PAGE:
The migrant caravan is heading towards the US to escape an economy battered by the pandemic and hurricanes. They are bound towards Mexico, where the government has already deployed security forces and riot police.
Guatemalan soldiers clashed with Honduran migrants walking together across the country on Saturday as part of their journey towards the United States.
Local troops, many wearing helmets and carrying shields and sticks, tried to block the migrants on a highway in Chiquimula, not far from the location they had entered the country.
Officials estimate between 7,000 and 9,000 migrants have crossed into the country since Friday, including many families and children.
In a video distributed by Guatemala's immigration agency, a few hundred people were seen scuffling with soldiers, and pushing back and running through their lines. Hundreds more were being held back by troops. Migrants managed to break past a police blockade in Vado Hondo, near Chiquimula in eastern Guatemala.
"The government of Guatemala regrets this violation of national sovereignty and calls on the governments of Central America to take measures to avoid putting their inhabitants at risk amid the health emergency due to the pandemic," said President Alejandro Giammattei.
It is the first such caravan of the year, heading to the US just days before President-elect Joe Biden is officially sworn in.
On Friday evening, an initial group of migrants had pushed their way past Guatemalan police in the border town of El Florido, 220 kilometers (137 miles) from Guatemala City.
The initial group of about 6,000 was joined in by about 3000 more, reported AFP news agency. The Guatemalan military detained some of the migrants on Friday.
The migrants entered by pushing past around 2,000 border security forces. Many were unable to show the negative coronavirus test required to enter.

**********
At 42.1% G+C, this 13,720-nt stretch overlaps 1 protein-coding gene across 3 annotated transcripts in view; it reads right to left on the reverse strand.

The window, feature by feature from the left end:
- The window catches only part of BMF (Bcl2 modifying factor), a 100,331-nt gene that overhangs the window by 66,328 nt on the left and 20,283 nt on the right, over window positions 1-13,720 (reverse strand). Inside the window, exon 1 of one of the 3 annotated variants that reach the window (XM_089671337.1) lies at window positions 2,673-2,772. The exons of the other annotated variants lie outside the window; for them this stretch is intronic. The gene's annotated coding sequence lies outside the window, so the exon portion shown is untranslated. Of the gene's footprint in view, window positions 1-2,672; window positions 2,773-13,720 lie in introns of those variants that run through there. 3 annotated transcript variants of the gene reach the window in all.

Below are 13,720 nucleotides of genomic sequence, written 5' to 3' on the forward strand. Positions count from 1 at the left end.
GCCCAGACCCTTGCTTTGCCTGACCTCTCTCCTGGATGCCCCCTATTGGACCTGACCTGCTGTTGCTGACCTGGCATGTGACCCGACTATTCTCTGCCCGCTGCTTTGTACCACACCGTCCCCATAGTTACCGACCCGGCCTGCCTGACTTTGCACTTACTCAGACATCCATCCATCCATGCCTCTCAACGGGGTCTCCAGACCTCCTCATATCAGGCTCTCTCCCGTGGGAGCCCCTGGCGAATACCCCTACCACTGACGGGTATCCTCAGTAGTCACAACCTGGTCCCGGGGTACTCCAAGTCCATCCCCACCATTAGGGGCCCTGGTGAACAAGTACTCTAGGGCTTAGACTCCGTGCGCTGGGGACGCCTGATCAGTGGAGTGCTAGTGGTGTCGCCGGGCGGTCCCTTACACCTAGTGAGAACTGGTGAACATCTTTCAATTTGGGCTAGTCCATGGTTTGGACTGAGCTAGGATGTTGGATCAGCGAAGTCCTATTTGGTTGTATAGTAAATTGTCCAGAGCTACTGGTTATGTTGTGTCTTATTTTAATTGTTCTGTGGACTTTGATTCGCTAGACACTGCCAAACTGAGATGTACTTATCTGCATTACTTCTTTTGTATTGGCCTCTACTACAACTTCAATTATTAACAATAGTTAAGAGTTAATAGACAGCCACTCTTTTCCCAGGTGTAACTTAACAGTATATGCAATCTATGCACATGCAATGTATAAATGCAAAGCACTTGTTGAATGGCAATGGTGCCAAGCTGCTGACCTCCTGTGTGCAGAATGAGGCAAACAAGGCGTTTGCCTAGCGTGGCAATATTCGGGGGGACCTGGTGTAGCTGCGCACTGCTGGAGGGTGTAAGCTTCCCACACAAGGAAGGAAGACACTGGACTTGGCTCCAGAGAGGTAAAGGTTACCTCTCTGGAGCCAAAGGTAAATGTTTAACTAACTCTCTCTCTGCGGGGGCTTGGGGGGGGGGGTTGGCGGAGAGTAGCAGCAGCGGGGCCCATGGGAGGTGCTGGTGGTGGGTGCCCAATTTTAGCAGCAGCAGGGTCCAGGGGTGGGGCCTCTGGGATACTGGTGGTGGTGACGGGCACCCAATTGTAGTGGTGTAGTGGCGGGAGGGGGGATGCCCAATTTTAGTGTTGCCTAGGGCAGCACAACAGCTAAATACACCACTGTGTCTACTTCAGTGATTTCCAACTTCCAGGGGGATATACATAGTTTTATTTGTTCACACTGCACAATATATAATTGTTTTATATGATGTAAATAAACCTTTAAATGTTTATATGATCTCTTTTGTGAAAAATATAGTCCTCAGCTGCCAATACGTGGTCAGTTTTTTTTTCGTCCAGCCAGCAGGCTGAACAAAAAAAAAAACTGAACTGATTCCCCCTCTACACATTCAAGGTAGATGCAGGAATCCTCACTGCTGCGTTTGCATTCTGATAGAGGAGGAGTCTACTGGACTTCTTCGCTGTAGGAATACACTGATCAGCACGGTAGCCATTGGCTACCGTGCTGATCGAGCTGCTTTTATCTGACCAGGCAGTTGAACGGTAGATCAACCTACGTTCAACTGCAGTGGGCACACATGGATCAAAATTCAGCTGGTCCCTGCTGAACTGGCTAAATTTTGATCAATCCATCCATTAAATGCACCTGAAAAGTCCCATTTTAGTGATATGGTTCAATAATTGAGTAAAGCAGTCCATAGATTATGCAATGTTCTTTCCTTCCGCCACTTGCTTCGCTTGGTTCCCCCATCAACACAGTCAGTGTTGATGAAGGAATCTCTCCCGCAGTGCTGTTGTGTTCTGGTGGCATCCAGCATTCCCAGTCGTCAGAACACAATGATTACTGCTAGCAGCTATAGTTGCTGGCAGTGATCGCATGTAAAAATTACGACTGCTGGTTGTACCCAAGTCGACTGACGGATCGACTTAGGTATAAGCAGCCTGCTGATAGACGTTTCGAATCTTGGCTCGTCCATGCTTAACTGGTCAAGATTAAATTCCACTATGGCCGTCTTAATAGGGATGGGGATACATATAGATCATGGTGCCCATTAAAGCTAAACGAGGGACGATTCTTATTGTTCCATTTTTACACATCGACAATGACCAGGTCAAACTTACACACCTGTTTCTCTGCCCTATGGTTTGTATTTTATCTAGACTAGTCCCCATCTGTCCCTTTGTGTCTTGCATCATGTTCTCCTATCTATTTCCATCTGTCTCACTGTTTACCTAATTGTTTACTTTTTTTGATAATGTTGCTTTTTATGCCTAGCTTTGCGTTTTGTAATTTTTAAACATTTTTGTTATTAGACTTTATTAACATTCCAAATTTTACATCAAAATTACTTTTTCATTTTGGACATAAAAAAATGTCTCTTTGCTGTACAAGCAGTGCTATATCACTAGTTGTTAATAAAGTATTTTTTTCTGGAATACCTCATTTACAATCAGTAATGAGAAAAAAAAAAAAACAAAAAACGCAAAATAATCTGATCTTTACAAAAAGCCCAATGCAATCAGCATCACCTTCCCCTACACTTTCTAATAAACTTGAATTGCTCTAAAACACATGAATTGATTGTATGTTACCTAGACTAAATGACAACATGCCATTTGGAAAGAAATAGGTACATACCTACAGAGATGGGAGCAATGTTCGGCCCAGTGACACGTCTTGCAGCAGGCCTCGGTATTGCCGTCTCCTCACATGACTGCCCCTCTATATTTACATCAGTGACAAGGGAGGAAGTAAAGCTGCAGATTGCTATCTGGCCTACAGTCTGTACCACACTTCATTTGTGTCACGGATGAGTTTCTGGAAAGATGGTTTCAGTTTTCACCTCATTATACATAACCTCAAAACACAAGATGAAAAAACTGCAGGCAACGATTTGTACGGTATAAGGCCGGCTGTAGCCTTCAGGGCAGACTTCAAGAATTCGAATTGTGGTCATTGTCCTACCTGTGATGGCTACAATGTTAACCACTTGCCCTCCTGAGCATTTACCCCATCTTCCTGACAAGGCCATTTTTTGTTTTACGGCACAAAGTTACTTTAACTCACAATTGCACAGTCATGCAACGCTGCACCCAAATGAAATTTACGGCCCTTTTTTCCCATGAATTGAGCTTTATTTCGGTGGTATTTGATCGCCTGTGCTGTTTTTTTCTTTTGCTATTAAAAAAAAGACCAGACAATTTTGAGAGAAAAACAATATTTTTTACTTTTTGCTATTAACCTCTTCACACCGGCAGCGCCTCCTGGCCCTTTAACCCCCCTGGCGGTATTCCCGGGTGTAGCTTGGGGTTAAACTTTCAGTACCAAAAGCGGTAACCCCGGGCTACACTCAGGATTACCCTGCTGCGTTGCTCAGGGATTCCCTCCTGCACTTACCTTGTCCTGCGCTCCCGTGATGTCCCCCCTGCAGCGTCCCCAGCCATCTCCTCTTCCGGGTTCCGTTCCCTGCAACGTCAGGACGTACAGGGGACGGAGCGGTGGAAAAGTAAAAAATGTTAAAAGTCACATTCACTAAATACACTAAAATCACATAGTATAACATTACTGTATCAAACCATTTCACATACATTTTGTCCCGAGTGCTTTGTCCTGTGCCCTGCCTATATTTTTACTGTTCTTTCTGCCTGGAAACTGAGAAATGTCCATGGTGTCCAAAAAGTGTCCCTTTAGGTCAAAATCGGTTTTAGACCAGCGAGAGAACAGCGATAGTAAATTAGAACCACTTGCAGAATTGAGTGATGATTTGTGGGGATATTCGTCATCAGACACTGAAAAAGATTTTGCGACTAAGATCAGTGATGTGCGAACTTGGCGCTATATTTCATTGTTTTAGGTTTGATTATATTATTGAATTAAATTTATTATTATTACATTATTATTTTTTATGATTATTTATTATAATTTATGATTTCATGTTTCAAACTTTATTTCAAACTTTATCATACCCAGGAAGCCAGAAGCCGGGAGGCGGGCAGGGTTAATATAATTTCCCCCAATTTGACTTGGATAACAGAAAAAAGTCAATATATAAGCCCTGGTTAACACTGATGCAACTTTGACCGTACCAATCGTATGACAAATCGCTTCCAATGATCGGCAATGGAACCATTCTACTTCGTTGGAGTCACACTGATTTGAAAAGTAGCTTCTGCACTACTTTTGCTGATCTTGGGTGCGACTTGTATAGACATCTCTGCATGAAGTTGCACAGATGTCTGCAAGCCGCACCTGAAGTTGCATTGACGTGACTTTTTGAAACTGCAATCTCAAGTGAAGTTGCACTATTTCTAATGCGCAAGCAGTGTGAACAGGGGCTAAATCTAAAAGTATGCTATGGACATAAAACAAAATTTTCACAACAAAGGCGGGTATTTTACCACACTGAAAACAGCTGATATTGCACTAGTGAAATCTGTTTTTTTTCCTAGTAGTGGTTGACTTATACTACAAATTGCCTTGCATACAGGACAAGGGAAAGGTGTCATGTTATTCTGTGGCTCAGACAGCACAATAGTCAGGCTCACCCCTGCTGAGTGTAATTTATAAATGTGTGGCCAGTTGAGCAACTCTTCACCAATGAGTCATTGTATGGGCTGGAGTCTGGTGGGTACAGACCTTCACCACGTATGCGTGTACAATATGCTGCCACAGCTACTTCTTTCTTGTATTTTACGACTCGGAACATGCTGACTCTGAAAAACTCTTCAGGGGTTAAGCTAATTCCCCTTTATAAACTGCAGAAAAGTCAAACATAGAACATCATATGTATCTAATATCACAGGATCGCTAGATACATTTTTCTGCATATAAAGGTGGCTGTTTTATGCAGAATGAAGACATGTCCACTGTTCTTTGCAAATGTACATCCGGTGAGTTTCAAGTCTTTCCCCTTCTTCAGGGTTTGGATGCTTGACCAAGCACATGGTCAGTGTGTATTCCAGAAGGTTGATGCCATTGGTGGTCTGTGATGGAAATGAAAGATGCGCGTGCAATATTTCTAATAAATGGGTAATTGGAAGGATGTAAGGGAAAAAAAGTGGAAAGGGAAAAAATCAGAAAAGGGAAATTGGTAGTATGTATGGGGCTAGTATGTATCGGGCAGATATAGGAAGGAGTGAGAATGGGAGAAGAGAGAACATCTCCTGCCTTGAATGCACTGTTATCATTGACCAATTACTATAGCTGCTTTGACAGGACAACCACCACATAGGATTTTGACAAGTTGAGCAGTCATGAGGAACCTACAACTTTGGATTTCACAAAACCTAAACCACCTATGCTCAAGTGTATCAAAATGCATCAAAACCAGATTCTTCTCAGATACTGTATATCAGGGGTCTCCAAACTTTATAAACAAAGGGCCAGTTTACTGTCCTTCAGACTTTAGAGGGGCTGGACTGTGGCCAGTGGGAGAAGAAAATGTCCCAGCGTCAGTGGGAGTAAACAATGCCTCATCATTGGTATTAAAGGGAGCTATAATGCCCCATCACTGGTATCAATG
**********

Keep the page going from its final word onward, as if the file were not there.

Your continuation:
Some were provided assistance by the International Committee of the Red Cross and the UN High Commissioner for Refugees.
Guatemalan immigration authorities said the caravan was heading towards Tecun Uman in southern Mexico.
The Mexican government said it would not be allowing "illegal entry" of the migrants, and deployed 500 immigration officers to the border states of Chiapas and Tabasco.
The Honduran economy has been battered during the previous year, especially due to coronavirus-related lockdowns. Multiple hurricanes have also exacerbated problems such as poverty and unemployment.
"We have nothing to feed to our children, and thousands of us were left sleeping on the streets. This is why we make this decision, even though we know that the journey could cost us our lives," Maria Jesus Paz, who lost her home in the hurricanes, told Reuters news agency.
Many in the group are searching for a better life and hoping for more leniency under President-elect Biden, who has promised a more humane approach to immigration. His planned approach starkly contrasts with President Donald Trump's anti-immigration policies.
However, acting commissioner of US Customs and Border Protection Mark Morgan warned the caravan not to "waste their time and money." He said the change in administration will not impact the US commitment to the "rule of law and public health."
The US currently has an agreement with Honduras, Guatemala and Mexico to stop migrant flows.
tg/rs (AFP, Reuters)